7 Replies Latest reply on Jun 27, 2017 9:02 AM by Chloe Xiao

    Helical spring design

    Rahul Yadav

      Dear All,

      I want to make Closedand squared ground helical compression spring. Can anyone suggest me procedure how to make it in solidwork 2012??

      I request you all to reply me as soon as possible because it is very urgent.


        • Re: Helical spring design
          Kelef Man

          hei'ya Rahul, welcome to the forum,

          see att-prt, to get you started,




          hope this helps- have a good'n kelef

            • Re: Helical spring design
              Rahul Yadav

              Dear Kelef,

              This is not my need. I want detail procedure how to design closed and ground end helical spring, if you know then help me but please don't reply with a spring snapshot. This snapshot cann't help anyone.

                • Re: Helical spring design
                  Deepak Gupta

                  Welcome to SOLIDWORKS forums Rahul.


                  Please be generous and check the attachment Kelef has shared before making any comments. He has added the snapshot to give you the quick glimpse of the file he has made.If that is not what you need then please add more details like size, pictures, links, etc.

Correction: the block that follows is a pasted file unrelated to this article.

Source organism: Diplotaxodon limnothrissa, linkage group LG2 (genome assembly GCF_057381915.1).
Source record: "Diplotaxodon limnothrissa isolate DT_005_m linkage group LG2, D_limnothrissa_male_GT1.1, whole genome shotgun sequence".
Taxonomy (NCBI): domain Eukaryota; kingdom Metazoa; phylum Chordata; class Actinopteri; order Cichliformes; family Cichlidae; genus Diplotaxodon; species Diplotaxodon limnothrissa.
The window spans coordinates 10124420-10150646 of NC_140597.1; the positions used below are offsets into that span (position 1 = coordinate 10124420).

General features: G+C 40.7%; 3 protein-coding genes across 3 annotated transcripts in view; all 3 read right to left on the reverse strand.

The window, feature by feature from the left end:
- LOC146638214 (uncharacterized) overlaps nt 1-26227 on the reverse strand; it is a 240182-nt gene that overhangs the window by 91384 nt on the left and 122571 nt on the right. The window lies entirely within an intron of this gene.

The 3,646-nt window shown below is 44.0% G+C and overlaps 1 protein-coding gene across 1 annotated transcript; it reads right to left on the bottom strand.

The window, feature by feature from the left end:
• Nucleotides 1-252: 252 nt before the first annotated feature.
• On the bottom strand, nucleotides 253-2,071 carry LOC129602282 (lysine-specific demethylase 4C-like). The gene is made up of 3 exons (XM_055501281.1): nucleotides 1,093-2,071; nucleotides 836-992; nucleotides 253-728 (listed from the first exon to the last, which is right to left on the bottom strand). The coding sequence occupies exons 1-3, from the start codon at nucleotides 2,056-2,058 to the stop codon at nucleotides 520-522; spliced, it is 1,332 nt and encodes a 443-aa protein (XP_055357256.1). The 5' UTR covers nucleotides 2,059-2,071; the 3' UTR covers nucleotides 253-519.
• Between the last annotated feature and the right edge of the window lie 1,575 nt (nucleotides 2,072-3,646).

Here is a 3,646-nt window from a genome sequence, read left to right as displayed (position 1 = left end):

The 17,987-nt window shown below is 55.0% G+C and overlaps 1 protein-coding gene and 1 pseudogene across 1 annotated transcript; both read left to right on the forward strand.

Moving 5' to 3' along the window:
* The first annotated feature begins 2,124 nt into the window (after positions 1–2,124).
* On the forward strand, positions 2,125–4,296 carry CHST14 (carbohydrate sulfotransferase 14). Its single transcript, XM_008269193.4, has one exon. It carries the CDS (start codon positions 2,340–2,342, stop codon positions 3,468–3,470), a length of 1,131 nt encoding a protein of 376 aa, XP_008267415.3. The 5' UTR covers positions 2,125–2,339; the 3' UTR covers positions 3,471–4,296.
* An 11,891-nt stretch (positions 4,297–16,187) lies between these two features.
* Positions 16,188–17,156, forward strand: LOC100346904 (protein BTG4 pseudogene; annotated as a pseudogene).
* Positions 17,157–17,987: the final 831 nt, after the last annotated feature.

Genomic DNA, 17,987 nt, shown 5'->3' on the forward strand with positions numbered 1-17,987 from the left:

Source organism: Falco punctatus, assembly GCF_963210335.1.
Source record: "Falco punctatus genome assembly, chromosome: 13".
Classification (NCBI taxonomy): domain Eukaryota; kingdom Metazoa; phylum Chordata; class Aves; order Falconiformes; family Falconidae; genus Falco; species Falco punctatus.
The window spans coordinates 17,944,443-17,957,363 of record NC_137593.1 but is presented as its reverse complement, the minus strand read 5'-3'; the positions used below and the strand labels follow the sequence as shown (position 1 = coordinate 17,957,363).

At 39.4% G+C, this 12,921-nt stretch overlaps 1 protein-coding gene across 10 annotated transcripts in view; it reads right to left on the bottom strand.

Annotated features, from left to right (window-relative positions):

You might also find this post helpful for your future reference.

                  • Re: Helical spring design
                    J. Mather

                    Maybe this snapshot will help someone.


                    Help Snapshot.PNG


                    If  you click on the link to download the zip file.

                    Right click on the file and select Extract All

                    Then open the sldprt file

                    - you should be able to reverse engineer how the part was made from the feature tree.

                • Re: Helical spring design
                  Joseph Sensenig



                  For myself, still being fairly new to SW, I find that springs are rather complex geometries for beginners to design.  I have attached a spring generating macro that SW will run. It is a great timesaver. You can create compression, extension, spiral, and torsion springs, all using the same macro. Also, you can select different end types, as well as various shapes for the section profile.


                  (1) Download the attached file, and save it to your computer.

                  (2) Sketch a circle in a new part document to represent the diameter of your spring.

                  (3) Go to Tools- near the bottom of the list, click Macro, then select Run.

                  (4) Browse to your storage location of the file, select it, and open.

                  (5) The macro dialogue box will populate your feature manager, and you can fill in your options, just like a standard SW feature.


                  Hope this is helpful.

                  • Re: Helical spring design
                    Kelef Man

                    hei'ya Rahul, sorry I've apparantley have misunderstood,

                    "anyone suggest me procedure how to make it in solidwork 2012??",


                    let's see if we can get you on with the project more positively-

                    you wish to "design" a closed end helical compression spring- ok

                    my pointers would be-starting with


                    Spring Materials

                    The selection of material is usually the first step in design.

                    Material can be based on tensile strength, temperatures,